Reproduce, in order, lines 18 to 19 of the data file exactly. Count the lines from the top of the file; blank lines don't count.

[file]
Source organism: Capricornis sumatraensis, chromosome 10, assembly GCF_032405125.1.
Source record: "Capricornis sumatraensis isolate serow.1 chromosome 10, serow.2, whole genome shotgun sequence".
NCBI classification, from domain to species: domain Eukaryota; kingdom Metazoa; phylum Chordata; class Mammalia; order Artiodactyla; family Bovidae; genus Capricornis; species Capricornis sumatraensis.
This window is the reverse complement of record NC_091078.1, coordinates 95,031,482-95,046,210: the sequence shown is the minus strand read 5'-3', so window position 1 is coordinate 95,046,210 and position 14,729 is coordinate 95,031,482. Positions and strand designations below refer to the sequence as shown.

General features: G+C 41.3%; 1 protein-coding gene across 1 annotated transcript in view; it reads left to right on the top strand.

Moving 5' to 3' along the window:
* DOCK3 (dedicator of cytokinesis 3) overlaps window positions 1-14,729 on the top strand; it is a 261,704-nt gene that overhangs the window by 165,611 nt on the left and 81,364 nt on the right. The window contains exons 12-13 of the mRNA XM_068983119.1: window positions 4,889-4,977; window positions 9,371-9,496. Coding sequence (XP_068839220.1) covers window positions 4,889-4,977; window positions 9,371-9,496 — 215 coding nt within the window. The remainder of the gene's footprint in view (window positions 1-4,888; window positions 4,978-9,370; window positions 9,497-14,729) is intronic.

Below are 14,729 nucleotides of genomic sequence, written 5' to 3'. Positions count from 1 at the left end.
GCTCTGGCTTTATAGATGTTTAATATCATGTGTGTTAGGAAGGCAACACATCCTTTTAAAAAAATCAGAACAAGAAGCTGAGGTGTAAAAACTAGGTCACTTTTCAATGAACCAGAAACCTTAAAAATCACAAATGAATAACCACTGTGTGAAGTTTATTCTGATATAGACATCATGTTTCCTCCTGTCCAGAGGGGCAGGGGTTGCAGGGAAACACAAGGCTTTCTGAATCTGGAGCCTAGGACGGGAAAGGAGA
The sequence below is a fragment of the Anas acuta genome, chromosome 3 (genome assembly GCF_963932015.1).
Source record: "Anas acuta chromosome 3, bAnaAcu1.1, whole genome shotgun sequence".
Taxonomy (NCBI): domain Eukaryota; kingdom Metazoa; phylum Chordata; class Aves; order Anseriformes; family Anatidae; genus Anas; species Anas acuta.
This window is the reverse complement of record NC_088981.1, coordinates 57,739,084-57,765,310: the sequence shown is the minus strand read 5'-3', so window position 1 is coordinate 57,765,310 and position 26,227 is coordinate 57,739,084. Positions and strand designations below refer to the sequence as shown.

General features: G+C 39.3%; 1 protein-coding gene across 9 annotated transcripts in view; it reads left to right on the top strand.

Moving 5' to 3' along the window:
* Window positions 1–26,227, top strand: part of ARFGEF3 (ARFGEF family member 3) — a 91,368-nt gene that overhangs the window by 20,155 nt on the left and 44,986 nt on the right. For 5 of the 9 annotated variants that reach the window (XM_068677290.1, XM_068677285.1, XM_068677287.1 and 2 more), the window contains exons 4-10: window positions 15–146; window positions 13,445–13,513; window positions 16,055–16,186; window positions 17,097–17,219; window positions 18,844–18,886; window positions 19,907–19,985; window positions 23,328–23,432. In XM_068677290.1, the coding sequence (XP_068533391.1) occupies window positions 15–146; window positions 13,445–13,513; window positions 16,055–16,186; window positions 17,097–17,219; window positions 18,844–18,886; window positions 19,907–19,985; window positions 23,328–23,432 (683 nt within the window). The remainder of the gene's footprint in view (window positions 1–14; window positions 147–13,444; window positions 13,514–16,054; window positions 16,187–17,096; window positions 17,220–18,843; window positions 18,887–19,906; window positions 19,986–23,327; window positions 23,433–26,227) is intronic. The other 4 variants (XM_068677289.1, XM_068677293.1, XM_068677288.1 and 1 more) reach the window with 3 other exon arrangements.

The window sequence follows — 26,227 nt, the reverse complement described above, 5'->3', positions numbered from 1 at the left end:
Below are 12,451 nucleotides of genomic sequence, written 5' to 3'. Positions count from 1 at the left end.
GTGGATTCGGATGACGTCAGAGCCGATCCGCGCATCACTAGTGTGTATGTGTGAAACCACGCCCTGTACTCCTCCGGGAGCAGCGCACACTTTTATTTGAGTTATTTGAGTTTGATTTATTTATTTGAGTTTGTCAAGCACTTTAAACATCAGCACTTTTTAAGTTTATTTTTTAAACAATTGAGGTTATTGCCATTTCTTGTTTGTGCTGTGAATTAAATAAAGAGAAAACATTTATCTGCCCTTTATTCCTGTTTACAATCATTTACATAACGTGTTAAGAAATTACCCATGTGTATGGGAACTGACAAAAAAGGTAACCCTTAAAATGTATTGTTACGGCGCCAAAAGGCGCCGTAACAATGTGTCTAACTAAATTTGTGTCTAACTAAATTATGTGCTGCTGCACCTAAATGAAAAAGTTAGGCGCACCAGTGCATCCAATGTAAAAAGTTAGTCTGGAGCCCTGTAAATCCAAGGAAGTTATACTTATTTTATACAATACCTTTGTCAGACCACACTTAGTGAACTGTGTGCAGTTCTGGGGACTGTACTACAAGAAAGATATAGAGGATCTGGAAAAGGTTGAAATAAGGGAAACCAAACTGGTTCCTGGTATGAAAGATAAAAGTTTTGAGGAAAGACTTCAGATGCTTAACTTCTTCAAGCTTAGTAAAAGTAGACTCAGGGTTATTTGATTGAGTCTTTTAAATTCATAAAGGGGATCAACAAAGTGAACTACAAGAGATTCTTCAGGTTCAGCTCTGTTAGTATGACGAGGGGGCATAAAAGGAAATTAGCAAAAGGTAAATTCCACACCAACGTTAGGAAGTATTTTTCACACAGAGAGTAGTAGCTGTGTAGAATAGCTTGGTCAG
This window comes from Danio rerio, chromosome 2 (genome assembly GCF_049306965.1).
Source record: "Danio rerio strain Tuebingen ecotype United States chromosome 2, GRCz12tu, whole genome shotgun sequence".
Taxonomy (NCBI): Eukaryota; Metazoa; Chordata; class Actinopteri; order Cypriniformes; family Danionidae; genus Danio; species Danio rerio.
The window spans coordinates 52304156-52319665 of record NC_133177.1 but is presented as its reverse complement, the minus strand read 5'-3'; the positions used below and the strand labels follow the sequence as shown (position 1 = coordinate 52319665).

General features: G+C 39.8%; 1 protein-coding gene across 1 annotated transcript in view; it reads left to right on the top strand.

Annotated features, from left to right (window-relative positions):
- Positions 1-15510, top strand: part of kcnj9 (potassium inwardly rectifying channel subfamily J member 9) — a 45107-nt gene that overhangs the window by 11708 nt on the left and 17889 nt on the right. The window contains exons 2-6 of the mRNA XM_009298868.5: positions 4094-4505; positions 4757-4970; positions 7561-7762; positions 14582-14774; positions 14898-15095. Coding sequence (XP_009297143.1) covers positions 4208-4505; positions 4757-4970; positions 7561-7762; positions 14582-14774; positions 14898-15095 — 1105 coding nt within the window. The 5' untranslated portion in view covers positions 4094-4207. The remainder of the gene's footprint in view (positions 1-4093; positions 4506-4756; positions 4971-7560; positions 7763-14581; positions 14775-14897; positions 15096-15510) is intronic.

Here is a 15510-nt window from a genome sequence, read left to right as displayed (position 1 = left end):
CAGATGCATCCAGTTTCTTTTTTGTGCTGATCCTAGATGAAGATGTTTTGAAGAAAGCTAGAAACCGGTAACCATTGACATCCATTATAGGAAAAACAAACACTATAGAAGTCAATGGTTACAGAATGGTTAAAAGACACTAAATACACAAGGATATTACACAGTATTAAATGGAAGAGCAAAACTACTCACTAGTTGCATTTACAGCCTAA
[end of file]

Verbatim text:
Below are 12,451 nucleotides of genomic sequence, written 5' to 3'. Positions count from 1 at the left end.
GTGGATTCGGATGACGTCAGAGCCGATCCGCGCATCACTAGTGTGTATGTGTGAAACCACGCCCTGTACTCCTCCGGGAGCAGCGCACACTTTTATTTGAGTTATTTGAGTTTGATTTATTTATTTGAGTTTGTCAAGCACTTTAAACATCAGCACTTTTTAAGTTTATTTTTTAAACAATTGAGGTTATTGCCATTTCTTGTTTGTGCTGTGAATTAAATAAAGAGAAAACATTTATCTGCCCTTTATTCCTGTTTACAATCATTTACATAACGTGTTAAGAAATTACCCATGTGTATGGGAACTGACAAAAAAGGTAACCCTTAAAATGTATTGTTACGGCGCCAAAAGGCGCCGTAACAATGTGTCTAACTAAATTTGTGTCTAACTAAATTATGTGCTGCTGCACCTAAATGAAAAAGTTAGGCGCACCAGTGCATCCAATGTAAAAAGTTAGTCTGGAGCCCTGTAAATCCAAGGAAGTTATACTTATTTTATACAATACCTTTGTCAGACCACACTTAGTGAACTGTGTGCAGTTCTGGGGACTGTACTACAAGAAAGATATAGAGGATCTGGAAAAGGTTGAAATAAGGGAAACCAAACTGGTTCCTGGTATGAAAGATAAAAGTTTTGAGGAAAGACTTCAGATGCTTAACTTCTTCAAGCTTAGTAAAAGTAGACTCAGGGTTATTTGATTGAGTCTTTTAAATTCATAAAGGGGATCAACAAAGTGAACTACAAGAGATTCTTCAGGTTCAGCTCTGTTAGTATGACGAGGGGGCATAAAAGGAAATTAGCAAAAGGTAAATTCCACACCAACGTTAGGAAGTATTTTTCACACAGAGAGTAGTAGCTGTGTAGAATAGCTTGGTCAG